After my review of ‘Zero Woman: Red Handcuffs’ last week, you might anticipate some tut-tutting from this corner, but remarkably, Suzuki just about manages to get away with it all I think. Rather than throwing this stuff around just for the sake of sheer cruelty, he invests it with a kind of grotesque, anarchic humour that renders these scenes freaky and blackly hilarious, rather than merely offensive. At a push, you could maybe even compare Suzuki’s approach here to early John Waters - whilst still unrepentantly prurient and gratuitous, he seems less concerned with providing unwholesome titillation for his audience, and more with simply getting a reaction out of people any way he can. Not content to merely introduce these icky concepts, he seems determined to milk them for as much visceral impact as possible, handheld camera spinning crazily, zooming in for hair-raising close-ups as victims struggle, scream and generally freak-out, often to the accompaniment of incongruous action-scene funk-rock.

Although the film’s universe is pretty sketchy at times (for instance, the way the girls seem to be able to leave the confines of the school when they feel like it and even have access to vehicles, money etc., but nonetheless spend most of their time hanging around in the playground in approved school uniform, is never quite explained), one gets the feeling that any concept of ‘coherence’ was wisely left eating dust as Suzuki simply raced from outrageous sequence to the next, and, rejoicing in their own ridiculousness, the results are really something to behold.

A harder sell for Western viewers perhaps is the film’s middle section, wherein our heroines collaborate with a suave blackmailer guy to try to bring down the school’s top brass by means of a series of ‘honeypot’ stings, wherein the men (who are naturally all lecherous comedy bozos of one kind or another) are coerced into having sex with the pupils, photos and tape recordings of their shameful depredations subsequently ruining their careers. As well as introducing us to the uncomfortable notion that young women don’t really mind being violated by disgusting fat men as long as it serves their eventual goals, these Porkys-goes-to-hell style japes are just a bit predictable and repetitive, causing the otherwise lightning fast pacing to sag somewhat.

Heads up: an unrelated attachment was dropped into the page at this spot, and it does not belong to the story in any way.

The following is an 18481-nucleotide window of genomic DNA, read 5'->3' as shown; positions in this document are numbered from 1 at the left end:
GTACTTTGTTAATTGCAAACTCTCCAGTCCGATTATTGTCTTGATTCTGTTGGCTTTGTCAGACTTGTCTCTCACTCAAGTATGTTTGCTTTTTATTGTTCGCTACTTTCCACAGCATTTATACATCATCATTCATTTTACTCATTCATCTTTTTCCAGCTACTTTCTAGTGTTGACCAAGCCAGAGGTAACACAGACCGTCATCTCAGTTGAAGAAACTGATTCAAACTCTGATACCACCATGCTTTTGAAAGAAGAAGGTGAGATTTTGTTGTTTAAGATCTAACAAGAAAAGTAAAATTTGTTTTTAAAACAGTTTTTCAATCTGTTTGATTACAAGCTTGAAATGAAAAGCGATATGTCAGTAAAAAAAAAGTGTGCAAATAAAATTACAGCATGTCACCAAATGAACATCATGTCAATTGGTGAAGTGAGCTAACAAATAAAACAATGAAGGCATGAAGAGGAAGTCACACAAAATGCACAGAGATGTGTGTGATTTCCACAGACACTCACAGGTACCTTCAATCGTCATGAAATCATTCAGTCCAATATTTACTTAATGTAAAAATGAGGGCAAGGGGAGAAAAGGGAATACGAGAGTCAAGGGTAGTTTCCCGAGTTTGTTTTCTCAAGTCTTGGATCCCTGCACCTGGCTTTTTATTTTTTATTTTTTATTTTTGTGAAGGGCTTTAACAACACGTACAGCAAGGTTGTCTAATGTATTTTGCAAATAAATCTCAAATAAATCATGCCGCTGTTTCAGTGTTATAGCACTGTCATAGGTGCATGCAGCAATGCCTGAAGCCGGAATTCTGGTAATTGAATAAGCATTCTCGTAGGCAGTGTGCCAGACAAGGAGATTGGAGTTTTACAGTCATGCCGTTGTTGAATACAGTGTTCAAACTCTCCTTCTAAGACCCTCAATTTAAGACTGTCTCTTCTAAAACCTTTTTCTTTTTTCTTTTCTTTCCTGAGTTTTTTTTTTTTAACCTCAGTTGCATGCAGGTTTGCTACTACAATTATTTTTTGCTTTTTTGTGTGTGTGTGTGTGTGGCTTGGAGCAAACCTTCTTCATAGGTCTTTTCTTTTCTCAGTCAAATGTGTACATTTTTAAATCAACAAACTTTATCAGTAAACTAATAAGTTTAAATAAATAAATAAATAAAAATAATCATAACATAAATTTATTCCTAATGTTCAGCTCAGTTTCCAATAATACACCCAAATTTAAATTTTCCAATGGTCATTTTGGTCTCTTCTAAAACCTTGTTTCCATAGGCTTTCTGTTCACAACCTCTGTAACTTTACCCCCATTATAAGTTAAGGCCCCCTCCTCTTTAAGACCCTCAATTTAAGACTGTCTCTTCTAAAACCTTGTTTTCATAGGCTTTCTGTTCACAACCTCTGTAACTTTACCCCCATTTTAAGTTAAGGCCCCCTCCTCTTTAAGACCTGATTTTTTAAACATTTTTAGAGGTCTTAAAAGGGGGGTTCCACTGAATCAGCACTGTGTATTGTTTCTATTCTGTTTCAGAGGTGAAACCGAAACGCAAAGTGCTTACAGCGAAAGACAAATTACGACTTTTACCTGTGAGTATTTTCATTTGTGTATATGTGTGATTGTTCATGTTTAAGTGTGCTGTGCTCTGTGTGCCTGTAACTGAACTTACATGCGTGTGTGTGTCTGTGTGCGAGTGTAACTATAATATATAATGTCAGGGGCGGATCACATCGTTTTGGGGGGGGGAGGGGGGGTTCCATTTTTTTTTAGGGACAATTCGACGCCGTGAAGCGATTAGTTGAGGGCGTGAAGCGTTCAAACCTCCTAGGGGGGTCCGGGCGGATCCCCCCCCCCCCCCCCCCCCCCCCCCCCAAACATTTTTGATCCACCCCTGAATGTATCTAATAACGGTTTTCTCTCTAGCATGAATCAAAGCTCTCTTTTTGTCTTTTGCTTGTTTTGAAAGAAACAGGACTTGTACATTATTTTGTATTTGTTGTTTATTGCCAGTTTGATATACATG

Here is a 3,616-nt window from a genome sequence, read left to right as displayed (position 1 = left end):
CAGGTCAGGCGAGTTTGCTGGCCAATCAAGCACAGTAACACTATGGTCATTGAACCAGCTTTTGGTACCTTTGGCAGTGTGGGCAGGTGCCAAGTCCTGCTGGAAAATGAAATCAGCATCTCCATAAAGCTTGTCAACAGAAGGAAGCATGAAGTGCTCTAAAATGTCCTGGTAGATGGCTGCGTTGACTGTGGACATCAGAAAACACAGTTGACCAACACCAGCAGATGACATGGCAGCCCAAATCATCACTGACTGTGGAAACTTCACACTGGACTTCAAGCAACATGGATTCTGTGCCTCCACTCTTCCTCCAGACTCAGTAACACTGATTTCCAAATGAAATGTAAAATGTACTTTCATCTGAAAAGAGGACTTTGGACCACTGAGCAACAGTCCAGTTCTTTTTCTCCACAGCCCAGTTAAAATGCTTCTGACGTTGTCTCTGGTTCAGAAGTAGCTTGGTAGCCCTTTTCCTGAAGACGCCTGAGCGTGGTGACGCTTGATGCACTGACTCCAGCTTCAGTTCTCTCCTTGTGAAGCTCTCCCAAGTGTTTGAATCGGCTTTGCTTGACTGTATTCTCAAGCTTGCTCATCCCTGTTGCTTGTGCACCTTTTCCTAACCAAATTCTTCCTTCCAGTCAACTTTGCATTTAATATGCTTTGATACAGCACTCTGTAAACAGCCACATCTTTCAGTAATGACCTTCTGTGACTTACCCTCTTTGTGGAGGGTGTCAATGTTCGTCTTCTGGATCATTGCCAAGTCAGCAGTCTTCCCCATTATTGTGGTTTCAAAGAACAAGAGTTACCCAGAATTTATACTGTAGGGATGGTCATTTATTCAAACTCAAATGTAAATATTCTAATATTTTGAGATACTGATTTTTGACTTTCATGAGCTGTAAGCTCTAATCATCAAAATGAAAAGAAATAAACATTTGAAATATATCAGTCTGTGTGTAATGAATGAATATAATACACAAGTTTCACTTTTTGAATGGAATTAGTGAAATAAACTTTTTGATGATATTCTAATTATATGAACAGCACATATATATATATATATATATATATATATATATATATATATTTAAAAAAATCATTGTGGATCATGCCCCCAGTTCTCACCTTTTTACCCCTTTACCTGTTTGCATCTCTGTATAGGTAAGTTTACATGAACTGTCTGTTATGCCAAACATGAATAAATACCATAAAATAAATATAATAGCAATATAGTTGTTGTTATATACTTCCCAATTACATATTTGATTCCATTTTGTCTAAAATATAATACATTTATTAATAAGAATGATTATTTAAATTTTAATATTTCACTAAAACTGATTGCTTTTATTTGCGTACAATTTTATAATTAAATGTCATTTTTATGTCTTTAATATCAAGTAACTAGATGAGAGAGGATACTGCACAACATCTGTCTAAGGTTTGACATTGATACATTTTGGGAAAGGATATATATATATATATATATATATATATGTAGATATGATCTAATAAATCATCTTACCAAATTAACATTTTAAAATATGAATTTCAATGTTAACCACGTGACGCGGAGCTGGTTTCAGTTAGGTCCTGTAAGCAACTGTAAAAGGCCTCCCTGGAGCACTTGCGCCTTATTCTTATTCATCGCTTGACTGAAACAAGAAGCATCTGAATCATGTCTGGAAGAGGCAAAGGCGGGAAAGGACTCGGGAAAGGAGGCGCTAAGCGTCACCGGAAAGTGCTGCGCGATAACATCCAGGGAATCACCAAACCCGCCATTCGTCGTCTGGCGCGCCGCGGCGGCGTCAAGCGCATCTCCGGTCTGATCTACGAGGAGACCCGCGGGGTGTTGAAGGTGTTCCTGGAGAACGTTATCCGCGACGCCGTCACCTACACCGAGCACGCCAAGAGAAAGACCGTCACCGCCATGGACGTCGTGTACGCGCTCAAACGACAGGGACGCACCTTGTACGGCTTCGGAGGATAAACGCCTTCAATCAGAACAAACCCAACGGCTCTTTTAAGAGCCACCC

Fear not though, sukeban fans, as, as if realising things are starting to drag a bit, Suzuki orders 20 CCs of Reiko Ike, stat, and verily she appears, gate-crashing the classroom on her motorbike as the leader of a chapter of rival Kanto girl gangs with a score to settle with Noriko. As joint queens of the pinky violence era at Toei, it seems to have been written into their contracts that Ike and Sugimoto have to square off for a knife fight in every film they appeared in together, and, well, say what you like… their showdown certainly got me back on-side.

Somewhat surprisingly given his no holds barred approach to sleaze though, Suzuki’s more serious anti-authoritarian agenda creeps up on us with a certain degree of subtlety amid the mayhem. About an hour in, the corrupt political big-shot who acts as the school’s patron takes a look at the school yearbook, and decides to rape Tomoko, the film’s pure-hearted, hard-working innocent girl. Despite what has gone before, this scene and the victim’s subsequent suicide are handled in a surprisingly restrained and harrowing fashion that not only seems to cast a dark reflection back on the more casual instances of sexual degradation we’ve seen earlier in the film, but also conveys an unmistakable feeling of genuine rage against a system that allows the wealthy and powerful to ruin the lives of those beneath them.

As the big-shot prepares for the arrival of his victim, he sits in tranquil ryokan surroundings, reading aloud from a passage in the ‘Compendium of the Law’ praising the Imperial family. Sparing us the gory details of the assault itself, Suzuki’s camera subsequently pulls away, zeroing in instead on the book, which has fallen open on a page detailing the sentencing of rapists.

Tomoko’s subsequent death (she hangs herself in a classroom) signals a definite shift in the film’s tone, as gross-out exploitation is increasingly sidelined in favour of a more tangible attack on institutional hypocrisy. Angry and disgusted at their friend’s fate, the pupils hold a vigil around her corpse and, led by Noriko, Remi and Kyoko, instigate a full scale insurrection against the powers that be, destroying the campus in a fit of rage, barricading the entrance gates and attacking riot police with rocks, water cannons and wooden clubs – a breath-taking outburst of anarchy, like some crazed Japanese exploitation take on Lindsay Anderson’s ‘If..’.

In the closing minutes of the riot, a Japanese flag burns on an overturned limousine as Reiko Ike, clad in a red mini-dress, beats the crap out of a policeman with a giant wooden pole, and, finally overwhelmed, the girls laugh defiantly, sharing gestures of solidarity as they’re carted off to an even sterner detention centre. Hell yeah! Right on, comrades! Every school you trash takes us one step closer to a world in which delinquent gang girls can go about their business unmolested by weaselly comic relief men with Hitler moustaches. And that, I think, is a cause we can all get behind.